Apple has reported net income of $46m on revenue of $1.9bn for the past quarter. That's slightly down from the traditionally strong Christmas quarter, but 29 per cent up from the corresponding quarter last year, when the professional market was awaiting the launch of the G5 PowerMacs.
The iPod continued its festive surge, with 807,000 sold compared to 733,000 in the holiday season quarter. Apple sold fewer Macs: 749,000 compared to 829,000 in the previous quarter, which executives attributed to reduced inventory in the channel, and a delay in shipping the Xserve G5 until the final week of the quarter, due to IBM's failure to deliver the processors. iBook sales were strong, topping 200,000 again, and Apple shifted a healthy 400,000 copies of the iLife suite.
Apple had already said that the worldwide launch of the iPod mini would be delayed until July because of supply constraints. Margins are in line with Apple's personal computers, around 27 per cent, although Apple expects this to fall to 20 per cent with the mini and the introduction of the HP licensing deal. Asked if Apple saw cannibalization of the traditional iPod by the smaller-capacity mini, executives said that on the basis of the limited numbers so far it "was very minimal" but "with a different supply we might have a different view."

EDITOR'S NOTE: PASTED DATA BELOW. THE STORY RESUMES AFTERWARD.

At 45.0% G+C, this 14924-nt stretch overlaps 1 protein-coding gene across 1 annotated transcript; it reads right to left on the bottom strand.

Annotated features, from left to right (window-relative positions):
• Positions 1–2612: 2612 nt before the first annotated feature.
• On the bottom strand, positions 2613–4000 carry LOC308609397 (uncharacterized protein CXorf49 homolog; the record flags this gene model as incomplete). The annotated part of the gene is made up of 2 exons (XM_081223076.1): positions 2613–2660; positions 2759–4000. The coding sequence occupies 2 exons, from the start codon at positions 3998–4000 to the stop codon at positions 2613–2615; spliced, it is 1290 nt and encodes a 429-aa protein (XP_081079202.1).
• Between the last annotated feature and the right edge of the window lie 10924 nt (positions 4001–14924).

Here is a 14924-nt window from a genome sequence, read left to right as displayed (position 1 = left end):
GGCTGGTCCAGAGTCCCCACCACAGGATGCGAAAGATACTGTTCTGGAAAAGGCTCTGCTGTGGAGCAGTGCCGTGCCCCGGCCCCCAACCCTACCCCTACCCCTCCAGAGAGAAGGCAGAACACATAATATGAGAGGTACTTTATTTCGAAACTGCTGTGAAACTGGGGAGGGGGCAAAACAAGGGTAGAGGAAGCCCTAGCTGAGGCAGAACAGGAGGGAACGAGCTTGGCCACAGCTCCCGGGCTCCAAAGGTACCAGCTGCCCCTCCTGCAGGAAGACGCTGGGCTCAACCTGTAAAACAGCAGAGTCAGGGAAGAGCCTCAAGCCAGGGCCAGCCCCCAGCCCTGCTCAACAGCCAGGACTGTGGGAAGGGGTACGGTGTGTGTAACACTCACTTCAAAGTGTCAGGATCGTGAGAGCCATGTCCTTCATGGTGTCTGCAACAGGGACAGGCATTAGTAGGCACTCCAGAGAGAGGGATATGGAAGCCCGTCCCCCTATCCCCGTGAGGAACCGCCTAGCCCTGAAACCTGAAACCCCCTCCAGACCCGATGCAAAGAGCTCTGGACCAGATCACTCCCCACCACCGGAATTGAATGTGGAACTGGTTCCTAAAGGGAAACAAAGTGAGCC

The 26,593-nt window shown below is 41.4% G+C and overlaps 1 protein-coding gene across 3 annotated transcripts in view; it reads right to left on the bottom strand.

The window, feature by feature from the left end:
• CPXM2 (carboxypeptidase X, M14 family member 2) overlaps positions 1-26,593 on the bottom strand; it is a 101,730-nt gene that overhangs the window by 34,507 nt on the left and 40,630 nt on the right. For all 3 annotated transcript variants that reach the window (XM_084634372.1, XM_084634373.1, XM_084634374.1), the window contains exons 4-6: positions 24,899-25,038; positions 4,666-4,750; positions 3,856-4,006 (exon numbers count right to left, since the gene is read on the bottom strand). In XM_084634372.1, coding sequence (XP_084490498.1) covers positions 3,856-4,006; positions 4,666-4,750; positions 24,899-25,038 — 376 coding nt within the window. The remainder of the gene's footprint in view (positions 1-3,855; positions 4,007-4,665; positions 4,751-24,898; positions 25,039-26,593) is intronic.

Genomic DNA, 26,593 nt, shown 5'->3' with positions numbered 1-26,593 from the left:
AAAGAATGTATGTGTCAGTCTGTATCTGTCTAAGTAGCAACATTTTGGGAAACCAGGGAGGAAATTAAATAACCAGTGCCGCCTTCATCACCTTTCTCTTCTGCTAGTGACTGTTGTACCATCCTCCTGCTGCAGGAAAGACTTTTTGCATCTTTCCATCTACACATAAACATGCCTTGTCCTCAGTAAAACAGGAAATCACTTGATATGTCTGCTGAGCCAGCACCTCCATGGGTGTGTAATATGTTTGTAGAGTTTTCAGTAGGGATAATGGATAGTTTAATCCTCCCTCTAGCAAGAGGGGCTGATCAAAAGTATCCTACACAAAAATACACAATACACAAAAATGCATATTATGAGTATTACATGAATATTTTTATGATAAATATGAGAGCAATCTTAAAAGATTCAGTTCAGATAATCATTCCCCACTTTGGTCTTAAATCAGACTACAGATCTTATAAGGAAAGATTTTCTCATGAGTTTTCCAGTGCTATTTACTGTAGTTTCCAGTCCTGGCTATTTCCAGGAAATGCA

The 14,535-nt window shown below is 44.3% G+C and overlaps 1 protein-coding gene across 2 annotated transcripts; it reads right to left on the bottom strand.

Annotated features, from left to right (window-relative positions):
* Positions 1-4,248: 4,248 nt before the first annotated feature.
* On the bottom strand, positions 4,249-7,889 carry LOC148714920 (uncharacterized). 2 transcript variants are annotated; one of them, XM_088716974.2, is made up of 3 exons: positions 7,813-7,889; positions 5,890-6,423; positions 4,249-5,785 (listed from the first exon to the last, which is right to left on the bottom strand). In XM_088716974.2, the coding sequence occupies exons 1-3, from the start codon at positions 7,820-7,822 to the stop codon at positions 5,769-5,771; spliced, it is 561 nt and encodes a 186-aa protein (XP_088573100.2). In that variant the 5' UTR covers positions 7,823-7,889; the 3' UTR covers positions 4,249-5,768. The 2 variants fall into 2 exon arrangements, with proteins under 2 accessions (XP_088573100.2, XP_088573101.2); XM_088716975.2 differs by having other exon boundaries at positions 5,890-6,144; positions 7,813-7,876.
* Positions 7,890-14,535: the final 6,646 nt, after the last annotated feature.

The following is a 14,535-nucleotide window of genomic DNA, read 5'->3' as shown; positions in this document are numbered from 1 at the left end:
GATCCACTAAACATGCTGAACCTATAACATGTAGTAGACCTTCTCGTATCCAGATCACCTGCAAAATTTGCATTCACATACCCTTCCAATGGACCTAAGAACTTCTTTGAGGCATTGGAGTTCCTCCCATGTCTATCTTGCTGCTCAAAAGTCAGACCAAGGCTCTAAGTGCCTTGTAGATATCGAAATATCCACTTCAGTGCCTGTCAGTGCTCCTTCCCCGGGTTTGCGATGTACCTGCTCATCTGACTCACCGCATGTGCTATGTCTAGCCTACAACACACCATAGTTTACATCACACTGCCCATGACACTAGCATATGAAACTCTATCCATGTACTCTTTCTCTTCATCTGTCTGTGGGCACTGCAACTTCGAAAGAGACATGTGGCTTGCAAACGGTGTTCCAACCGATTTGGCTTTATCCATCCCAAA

Ominously Apple declined to use the conference call to trumpet its iTunes Music Store, which has fallen far short of the stated goal of 100 million music downloads in its first year of operation. Even more ominously, Apple acknowledged that album prices were increasing, with some now topping $9.99. Executives blamed the record labels for rising prices. The biggest labels are reportedly discussing increasing the price of music downloads from 99 cents per song to a figure as high as $2.99 per song.
Apple's controversial retail stores - the subject of a lawsuit from established Apple retailers - netted $266m in the quarter, only 7m less than Christmas quarter, bringing in $5m in net income. A class action suit by Bay Area dealers including Macadam and Elite has unearthed a mountain of evidence that shows Apple was supplying its own retail stores at a preferential rate, contradicting previous statements by the company and in contravention of both the Robinson-Patman discriminatory pricing Act, and Apple's own ethics policy. (Think Secret has published some of the evidence here).
Only one financial analyst pursued this, and executives declined to answer.